fattart-116519 1302088710



@ HILLTOP.......Thanks for such a comprehensive posting. I am sure that all of the information you have given will prove very helpful to anyone seeking advice about these dangerous little fella's! Let's hope that 'knowledge' will help to save a few of our animals. Thanks again. Suzanne

Chrispy-108529 1302099666



to all the destroyers----- cuckoos eat them!

fattart-116519 1302102501



Not fast enough though!!! I'm a vegetarian because of my respect for living creatures - but I have to weigh the security of my 2 dogs against the welfare of potentially deadly caterpillars......My dogs won the battle with my conscience!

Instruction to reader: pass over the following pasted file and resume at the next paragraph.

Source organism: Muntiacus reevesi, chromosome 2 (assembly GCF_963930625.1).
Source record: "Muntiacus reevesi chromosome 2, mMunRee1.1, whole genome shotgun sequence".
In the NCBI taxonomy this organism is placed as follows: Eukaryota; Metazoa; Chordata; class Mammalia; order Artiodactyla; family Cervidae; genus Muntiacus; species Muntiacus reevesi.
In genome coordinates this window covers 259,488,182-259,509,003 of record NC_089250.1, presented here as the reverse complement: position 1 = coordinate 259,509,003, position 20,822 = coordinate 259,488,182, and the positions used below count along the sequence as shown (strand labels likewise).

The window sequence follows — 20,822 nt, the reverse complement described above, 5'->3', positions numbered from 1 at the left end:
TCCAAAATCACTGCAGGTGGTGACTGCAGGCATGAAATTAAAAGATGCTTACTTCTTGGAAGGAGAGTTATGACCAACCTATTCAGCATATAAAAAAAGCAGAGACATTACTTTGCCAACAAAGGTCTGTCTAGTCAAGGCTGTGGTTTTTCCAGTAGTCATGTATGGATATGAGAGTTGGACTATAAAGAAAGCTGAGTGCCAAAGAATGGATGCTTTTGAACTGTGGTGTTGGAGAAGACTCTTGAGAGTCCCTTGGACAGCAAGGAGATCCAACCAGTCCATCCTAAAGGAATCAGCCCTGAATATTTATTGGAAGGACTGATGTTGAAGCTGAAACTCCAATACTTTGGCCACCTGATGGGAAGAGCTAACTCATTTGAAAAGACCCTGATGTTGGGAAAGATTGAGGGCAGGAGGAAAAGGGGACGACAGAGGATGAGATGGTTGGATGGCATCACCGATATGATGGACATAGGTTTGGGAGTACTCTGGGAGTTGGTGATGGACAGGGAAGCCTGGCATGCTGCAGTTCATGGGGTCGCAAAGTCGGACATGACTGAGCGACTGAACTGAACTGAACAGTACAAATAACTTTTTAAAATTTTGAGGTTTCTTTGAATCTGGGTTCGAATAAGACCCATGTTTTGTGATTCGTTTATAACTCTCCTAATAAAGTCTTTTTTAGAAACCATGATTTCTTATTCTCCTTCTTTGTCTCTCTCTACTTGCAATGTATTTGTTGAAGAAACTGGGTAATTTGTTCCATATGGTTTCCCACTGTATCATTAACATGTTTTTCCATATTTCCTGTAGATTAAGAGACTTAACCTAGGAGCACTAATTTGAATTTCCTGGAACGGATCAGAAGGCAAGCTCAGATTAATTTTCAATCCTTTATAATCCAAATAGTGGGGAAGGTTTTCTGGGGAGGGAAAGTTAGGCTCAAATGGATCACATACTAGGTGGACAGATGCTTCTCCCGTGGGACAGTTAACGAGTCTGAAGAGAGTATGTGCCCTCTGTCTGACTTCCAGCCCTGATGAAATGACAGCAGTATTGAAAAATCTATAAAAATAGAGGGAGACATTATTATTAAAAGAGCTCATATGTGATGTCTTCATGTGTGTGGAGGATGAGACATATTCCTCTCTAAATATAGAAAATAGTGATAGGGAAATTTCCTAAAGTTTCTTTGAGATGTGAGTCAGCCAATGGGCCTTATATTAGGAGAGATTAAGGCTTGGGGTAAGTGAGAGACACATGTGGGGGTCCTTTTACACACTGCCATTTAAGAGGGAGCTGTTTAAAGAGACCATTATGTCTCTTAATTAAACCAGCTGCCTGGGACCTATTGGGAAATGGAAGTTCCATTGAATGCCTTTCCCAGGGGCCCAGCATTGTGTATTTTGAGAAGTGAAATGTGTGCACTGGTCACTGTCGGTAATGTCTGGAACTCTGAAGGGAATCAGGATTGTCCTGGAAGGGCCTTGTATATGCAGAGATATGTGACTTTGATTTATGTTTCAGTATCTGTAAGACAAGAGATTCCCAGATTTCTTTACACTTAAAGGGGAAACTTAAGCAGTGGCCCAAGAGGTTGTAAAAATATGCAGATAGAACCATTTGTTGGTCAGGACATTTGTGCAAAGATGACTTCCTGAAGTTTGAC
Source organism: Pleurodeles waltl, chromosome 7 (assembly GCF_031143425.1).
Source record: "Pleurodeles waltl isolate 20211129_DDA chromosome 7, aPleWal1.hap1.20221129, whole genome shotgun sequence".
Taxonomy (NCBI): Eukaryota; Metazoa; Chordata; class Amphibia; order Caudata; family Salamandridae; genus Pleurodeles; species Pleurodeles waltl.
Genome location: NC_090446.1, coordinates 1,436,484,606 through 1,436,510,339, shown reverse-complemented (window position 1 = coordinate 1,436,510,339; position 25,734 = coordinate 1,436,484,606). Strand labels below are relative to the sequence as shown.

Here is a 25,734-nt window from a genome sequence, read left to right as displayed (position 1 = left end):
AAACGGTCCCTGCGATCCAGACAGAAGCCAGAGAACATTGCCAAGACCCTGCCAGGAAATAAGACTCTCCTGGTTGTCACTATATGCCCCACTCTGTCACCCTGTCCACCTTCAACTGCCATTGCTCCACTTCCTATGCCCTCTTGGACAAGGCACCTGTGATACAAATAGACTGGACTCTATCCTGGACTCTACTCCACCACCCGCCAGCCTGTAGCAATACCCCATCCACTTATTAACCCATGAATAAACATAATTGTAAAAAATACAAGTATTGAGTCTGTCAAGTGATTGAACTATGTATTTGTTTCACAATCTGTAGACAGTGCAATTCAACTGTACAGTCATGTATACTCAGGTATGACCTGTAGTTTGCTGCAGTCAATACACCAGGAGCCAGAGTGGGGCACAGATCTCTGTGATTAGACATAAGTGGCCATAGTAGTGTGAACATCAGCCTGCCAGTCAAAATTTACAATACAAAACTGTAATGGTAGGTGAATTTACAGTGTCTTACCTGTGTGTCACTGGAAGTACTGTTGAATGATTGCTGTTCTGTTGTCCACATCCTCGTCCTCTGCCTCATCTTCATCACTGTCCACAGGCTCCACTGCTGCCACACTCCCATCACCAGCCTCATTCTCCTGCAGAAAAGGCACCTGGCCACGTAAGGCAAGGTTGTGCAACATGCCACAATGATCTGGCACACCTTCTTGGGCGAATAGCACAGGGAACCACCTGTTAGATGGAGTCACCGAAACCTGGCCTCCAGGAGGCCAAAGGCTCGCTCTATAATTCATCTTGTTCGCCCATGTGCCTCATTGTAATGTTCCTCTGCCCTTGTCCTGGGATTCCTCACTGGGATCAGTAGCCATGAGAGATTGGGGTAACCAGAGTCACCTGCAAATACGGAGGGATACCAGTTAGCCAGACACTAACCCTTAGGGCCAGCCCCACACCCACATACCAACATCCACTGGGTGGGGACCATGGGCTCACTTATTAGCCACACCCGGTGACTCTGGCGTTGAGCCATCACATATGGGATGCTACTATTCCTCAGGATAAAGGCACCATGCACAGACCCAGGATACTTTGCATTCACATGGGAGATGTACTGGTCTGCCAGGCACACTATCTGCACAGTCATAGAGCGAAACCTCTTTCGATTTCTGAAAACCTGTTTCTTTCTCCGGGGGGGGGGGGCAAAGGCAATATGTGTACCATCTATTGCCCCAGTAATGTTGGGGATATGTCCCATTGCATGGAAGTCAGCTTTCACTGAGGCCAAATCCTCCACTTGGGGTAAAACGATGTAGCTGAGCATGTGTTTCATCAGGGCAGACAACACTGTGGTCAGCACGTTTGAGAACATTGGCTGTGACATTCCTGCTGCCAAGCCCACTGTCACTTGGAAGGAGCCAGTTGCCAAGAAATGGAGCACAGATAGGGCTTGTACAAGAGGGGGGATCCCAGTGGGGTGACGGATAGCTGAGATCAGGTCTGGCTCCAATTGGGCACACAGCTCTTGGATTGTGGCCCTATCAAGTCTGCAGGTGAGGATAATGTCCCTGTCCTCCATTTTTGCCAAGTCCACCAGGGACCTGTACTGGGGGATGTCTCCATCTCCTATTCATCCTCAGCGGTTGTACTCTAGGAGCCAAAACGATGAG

backfromthegulag-111068 1302119141



I don't know about recently arrived . I've seen them for at least twenty years. The friend who gave me the link which I quoted in a previous post seems to be having great success with the eco piège much to his dog's relief.

fattart-116519 1302123283



@ backfromthegulag......Yes, I'm afraid I have to agree that they have been here for a long while. They have however been recently spotted in good old Angleterre - heaven help them!
And thanks again for the link you supplied regarding the traps........I think they're a great idea, and could certainly help many of us to deal with this 'problem' - but even with these traps, there is still a need to be vigilant if living anywhere near these pine trees (we can only apply the traps to our own trees!). Owners of animals and young children - BEWARE!!!

Mum23 1304850657



Hi